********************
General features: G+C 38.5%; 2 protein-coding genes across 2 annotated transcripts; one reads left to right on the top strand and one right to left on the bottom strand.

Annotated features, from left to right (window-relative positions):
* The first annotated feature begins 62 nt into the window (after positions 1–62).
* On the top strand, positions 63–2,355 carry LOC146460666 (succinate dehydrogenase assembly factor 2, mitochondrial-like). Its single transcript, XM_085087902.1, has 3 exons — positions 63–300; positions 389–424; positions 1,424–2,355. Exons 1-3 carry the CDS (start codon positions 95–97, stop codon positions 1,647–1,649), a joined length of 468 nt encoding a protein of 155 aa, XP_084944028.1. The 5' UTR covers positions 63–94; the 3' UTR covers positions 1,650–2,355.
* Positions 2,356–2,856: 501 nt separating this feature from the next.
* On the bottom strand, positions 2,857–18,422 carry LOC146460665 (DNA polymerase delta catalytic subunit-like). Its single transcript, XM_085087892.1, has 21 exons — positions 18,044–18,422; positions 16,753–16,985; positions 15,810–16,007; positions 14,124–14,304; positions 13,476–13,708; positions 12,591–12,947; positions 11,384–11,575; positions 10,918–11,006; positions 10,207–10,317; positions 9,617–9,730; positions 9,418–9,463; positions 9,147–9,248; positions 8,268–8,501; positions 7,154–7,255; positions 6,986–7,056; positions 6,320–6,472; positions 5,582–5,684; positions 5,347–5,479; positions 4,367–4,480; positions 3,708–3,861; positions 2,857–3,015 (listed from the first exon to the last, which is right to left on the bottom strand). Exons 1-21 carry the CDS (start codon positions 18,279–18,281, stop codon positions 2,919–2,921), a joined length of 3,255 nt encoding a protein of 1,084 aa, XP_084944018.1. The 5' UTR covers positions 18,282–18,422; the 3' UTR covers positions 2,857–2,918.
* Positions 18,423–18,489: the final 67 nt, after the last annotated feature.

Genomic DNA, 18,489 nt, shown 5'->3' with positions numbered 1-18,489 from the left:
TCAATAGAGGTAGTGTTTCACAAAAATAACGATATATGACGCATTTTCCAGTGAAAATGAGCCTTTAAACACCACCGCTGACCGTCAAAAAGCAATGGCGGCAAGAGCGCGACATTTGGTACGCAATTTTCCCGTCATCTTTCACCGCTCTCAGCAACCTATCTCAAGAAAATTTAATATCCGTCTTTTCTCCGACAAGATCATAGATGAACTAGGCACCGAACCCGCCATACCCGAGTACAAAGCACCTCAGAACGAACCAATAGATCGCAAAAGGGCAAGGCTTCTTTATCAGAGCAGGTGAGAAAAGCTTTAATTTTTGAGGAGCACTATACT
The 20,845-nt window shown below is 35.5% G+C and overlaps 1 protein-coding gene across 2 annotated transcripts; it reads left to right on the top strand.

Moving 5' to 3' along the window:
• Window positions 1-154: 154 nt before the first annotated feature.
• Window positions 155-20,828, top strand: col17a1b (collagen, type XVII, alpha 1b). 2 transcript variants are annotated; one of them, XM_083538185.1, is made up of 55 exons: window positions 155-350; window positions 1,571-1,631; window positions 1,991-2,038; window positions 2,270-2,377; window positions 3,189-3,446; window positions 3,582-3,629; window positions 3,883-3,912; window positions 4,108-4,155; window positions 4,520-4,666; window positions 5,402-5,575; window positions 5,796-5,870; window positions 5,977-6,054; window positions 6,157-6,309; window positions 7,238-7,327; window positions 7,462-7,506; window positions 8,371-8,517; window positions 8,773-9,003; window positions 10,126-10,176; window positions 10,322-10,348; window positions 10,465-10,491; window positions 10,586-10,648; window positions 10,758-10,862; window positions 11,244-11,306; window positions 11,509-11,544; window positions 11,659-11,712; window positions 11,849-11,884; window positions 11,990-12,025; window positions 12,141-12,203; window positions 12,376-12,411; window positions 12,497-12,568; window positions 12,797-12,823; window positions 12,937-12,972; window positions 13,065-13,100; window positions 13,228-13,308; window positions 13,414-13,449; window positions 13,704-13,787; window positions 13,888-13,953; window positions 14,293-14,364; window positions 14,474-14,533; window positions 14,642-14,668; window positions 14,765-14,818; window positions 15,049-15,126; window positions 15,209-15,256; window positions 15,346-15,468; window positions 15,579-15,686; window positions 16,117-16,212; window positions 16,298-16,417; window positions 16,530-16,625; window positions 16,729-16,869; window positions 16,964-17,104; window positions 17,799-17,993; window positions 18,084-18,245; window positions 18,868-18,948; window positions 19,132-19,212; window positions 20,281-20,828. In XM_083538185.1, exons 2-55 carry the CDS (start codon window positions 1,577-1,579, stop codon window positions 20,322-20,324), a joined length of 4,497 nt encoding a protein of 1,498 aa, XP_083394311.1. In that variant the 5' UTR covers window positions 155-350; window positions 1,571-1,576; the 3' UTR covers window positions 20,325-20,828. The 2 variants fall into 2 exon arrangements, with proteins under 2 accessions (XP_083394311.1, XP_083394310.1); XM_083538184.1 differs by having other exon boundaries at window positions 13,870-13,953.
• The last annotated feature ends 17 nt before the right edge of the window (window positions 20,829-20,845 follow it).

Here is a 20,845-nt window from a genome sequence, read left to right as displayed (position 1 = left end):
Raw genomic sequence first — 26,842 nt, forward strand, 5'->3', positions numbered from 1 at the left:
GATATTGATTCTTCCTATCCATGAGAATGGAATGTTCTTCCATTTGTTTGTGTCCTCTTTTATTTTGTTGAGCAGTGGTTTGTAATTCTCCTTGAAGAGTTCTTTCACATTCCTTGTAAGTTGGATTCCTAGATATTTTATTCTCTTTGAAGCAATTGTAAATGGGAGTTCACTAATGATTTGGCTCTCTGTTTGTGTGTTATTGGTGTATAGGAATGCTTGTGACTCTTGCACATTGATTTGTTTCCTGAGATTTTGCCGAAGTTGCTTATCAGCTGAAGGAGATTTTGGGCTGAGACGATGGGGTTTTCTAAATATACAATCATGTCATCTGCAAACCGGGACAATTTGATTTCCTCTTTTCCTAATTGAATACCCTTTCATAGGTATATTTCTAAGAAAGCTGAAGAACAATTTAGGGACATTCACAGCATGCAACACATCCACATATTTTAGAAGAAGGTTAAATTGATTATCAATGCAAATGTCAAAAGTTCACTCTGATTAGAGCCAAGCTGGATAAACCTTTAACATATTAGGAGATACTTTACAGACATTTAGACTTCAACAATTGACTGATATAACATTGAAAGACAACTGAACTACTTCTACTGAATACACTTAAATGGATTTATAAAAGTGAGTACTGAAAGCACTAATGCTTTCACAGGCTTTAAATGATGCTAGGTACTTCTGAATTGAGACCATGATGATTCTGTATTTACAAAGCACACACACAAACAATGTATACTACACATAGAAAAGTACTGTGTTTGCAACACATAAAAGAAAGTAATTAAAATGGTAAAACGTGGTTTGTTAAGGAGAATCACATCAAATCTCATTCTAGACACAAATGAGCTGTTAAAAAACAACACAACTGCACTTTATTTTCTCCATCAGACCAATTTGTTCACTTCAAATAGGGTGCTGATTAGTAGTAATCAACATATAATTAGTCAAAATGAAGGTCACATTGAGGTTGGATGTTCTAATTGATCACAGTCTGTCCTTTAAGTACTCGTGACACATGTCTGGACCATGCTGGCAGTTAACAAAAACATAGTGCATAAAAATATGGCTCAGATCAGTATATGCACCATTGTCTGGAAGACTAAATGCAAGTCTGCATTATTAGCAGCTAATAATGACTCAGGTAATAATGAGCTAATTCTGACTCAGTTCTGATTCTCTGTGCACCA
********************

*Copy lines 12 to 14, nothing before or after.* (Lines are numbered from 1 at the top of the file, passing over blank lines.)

• Window positions 1-154: 154 nt before the first annotated feature.
• Window positions 155-20,828, top strand: col17a1b (collagen, type XVII, alpha 1b). 2 transcript variants are annotated; one of them, XM_083538185.1, is made up of 55 exons: window positions 155-350; window positions 1,571-1,631; window positions 1,991-2,038; window positions 2,270-2,377; window positions 3,189-3,446; window positions 3,582-3,629; window positions 3,883-3,912; window positions 4,108-4,155; window positions 4,520-4,666; window positions 5,402-5,575; window positions 5,796-5,870; window positions 5,977-6,054; window positions 6,157-6,309; window positions 7,238-7,327; window positions 7,462-7,506; window positions 8,371-8,517; window positions 8,773-9,003; window positions 10,126-10,176; window positions 10,322-10,348; window positions 10,465-10,491; window positions 10,586-10,648; window positions 10,758-10,862; window positions 11,244-11,306; window positions 11,509-11,544; window positions 11,659-11,712; window positions 11,849-11,884; window positions 11,990-12,025; window positions 12,141-12,203; window positions 12,376-12,411; window positions 12,497-12,568; window positions 12,797-12,823; window positions 12,937-12,972; window positions 13,065-13,100; window positions 13,228-13,308; window positions 13,414-13,449; window positions 13,704-13,787; window positions 13,888-13,953; window positions 14,293-14,364; window positions 14,474-14,533; window positions 14,642-14,668; window positions 14,765-14,818; window positions 15,049-15,126; window positions 15,209-15,256; window positions 15,346-15,468; window positions 15,579-15,686; window positions 16,117-16,212; window positions 16,298-16,417; window positions 16,530-16,625; window positions 16,729-16,869; window positions 16,964-17,104; window positions 17,799-17,993; window positions 18,084-18,245; window positions 18,868-18,948; window positions 19,132-19,212; window positions 20,281-20,828. In XM_083538185.1, exons 2-55 carry the CDS (start codon window positions 1,577-1,579, stop codon window positions 20,322-20,324), a joined length of 4,497 nt encoding a protein of 1,498 aa, XP_083394311.1. In that variant the 5' UTR covers window positions 155-350; window positions 1,571-1,576; the 3' UTR covers window positions 20,325-20,828. The 2 variants fall into 2 exon arrangements, with proteins under 2 accessions (XP_083394311.1, XP_083394310.1); XM_083538184.1 differs by having other exon boundaries at window positions 13,870-13,953.
• The last annotated feature ends 17 nt before the right edge of the window (window positions 20,829-20,845 follow it).